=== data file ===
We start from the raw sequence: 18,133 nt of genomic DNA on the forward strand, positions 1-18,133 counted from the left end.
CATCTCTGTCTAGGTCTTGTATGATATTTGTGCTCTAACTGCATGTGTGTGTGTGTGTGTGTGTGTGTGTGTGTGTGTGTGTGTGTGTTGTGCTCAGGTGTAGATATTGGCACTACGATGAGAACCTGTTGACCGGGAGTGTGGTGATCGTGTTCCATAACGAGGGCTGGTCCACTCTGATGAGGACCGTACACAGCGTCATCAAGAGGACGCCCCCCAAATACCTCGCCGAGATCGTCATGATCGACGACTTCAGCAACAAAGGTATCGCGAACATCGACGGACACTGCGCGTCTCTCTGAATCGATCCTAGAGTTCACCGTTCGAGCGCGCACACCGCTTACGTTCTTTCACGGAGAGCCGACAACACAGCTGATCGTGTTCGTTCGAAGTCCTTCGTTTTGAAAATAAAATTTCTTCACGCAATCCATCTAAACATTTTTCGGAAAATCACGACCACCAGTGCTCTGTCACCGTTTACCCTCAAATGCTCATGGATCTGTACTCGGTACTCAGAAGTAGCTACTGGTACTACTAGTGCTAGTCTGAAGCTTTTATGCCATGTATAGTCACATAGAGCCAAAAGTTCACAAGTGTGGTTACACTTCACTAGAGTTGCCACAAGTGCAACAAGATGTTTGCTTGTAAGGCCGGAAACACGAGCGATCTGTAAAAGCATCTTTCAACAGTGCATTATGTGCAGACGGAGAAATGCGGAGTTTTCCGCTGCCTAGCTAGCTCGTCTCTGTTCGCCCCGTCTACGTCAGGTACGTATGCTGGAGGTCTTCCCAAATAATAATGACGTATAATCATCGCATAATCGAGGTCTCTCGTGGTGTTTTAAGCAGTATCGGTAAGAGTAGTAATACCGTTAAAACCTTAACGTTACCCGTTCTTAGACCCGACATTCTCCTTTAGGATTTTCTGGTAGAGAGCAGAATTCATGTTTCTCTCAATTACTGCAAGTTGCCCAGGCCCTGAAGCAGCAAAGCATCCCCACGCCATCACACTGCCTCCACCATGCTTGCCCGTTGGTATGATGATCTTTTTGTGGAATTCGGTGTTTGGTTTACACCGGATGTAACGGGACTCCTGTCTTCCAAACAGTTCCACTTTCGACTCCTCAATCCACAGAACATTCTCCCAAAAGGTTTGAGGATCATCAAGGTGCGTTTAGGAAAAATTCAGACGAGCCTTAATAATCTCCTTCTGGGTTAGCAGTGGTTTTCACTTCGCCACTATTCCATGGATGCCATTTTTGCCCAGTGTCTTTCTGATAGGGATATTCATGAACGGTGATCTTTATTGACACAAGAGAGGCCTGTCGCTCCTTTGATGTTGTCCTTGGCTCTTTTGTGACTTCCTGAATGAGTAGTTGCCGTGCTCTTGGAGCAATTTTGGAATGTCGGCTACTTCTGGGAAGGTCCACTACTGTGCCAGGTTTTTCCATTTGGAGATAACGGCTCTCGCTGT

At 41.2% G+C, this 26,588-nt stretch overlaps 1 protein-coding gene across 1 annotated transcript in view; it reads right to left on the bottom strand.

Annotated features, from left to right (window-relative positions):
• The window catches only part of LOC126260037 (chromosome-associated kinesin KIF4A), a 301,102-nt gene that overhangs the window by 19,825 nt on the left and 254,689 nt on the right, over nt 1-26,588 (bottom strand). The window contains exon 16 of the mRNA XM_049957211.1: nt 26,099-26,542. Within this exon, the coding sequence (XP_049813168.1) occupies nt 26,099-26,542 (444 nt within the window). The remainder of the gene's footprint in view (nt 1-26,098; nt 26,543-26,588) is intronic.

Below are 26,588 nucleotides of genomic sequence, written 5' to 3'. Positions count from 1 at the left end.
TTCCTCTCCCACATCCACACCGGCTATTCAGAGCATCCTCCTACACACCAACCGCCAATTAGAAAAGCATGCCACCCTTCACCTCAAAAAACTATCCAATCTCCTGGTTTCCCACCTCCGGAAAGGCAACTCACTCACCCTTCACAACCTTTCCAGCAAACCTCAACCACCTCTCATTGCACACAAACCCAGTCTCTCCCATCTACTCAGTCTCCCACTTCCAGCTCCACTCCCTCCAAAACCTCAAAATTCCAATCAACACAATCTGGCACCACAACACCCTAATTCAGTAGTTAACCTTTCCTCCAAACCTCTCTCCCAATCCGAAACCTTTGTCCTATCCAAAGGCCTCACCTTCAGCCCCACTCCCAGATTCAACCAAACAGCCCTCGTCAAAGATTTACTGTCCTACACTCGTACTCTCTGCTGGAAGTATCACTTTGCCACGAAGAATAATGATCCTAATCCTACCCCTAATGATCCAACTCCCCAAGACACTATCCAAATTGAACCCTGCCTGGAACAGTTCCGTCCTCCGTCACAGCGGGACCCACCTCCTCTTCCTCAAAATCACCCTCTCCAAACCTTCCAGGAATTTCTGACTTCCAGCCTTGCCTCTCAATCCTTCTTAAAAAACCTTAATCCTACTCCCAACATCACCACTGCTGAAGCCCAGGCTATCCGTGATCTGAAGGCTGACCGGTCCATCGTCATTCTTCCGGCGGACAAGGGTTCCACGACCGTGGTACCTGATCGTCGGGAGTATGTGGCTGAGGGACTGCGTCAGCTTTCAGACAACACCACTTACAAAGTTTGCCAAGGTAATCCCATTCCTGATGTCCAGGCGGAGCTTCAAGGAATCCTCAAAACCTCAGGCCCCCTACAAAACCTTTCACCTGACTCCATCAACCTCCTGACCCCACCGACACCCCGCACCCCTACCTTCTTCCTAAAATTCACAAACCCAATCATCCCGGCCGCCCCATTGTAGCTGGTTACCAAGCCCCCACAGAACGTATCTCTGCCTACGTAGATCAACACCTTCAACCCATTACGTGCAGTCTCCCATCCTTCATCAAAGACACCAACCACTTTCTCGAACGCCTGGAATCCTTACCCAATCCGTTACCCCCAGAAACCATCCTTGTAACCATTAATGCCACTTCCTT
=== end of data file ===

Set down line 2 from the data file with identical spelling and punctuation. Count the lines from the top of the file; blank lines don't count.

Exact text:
CATCTCTGTCTAGGTCTTGTATGATATTTGTGCTCTAACTGCATGTGTGTGTGTGTGTGTGTGTGTGTGTGTGTGTGTGTGTGTGTGTTGTGCTCAGGTGTAGATATTGGCACTACGATGAGAACCTGTTGACCGGGAGTGTGGTGATCGTGTTCCATAACGAGGGCTGGTCCACTCTGATGAGGACCGTACACAGCGTCATCAAGAGGACGCCCCCCAAATACCTCGCCGAGATCGTCATGATCGACGACTTCAGCAACAAAGGTATCGCGAACATCGACGGACACTGCGCGTCTCTCTGAATCGATCCTAGAGTTCACCGTTCGAGCGCGCACACCGCTTACGTTCTTTCACGGAGAGCCGACAACACAGCTGATCGTGTTCGTTCGAAGTCCTTCGTTTTGAAAATAAAATTTCTTCACGCAATCCATCTAAACATTTTTCGGAAAATCACGACCACCAGTGCTCTGTCACCGTTTACCCTCAAATGCTCATGGATCTGTACTCGGTACTCAGAAGTAGCTACTGGTACTACTAGTGCTAGTCTGAAGCTTTTATGCCATGTATAGTCACATAGAGCCAAAAGTTCACAAGTGTGGTTACACTTCACTAGAGTTGCCACAAGTGCAACAAGATGTTTGCTTGTAAGGCCGGAAACACGAGCGATCTGTAAAAGCATCTTTCAACAGTGCATTATGTGCAGACGGAGAAATGCGGAGTTTTCCGCTGCCTAGCTAGCTCGTCTCTGTTCGCCCCGTCTACGTCAGGTACGTATGCTGGAGGTCTTCCCAAATAATAATGACGTATAATCATCGCATAATCGAGGTCTCTCGTGGTGTTTTAAGCAGTATCGGTAAGAGTAGTAATACCGTTAAAACCTTAACGTTACCCGTTCTTAGACCCGACATTCTCCTTTAGGATTTTCTGGTAGAGAGCAGAATTCATGTTTCTCTCAATTACTGCAAGTTGCCCAGGCCCTGAAGCAGCAAAGCATCCCCACGCCATCACACTGCCTCCACCATGCTTGCCCGTTGGTATGATGATCTTTTTGTGGAATTCGGTGTTTGGTTTACACCGGATGTAACGGGACTCCTGTCTTCCAAACAGTTCCACTTTCGACTCCTCAATCCACAGAACATTCTCCCAAAAGGTTTGAGGATCATCAAGGTGCGTTTAGGAAAAATTCAGACGAGCCTTAATAATCTCCTTCTGGGTTAGCAGTGGTTTTCACTTCGCCACTATTCCATGGATGCCATTTTTGCCCAGTGTCTTTCTGATAGGGATATTCATGAACGGTGATCTTTATTGACACAAGAGAGGCCTGTCGCTCCTTTGATGTTGTCCTTGGCTCTTTTGTGACTTCCTGAATGAGTAGTTGCCGTGCTCTTGGAGCAATTTTGGAATGTCGGCTACTTCTGGGAAGGTCCACTACTGTGCCAGGTTTTTCCATTTGGAGATAACGGCTCTCGCTGT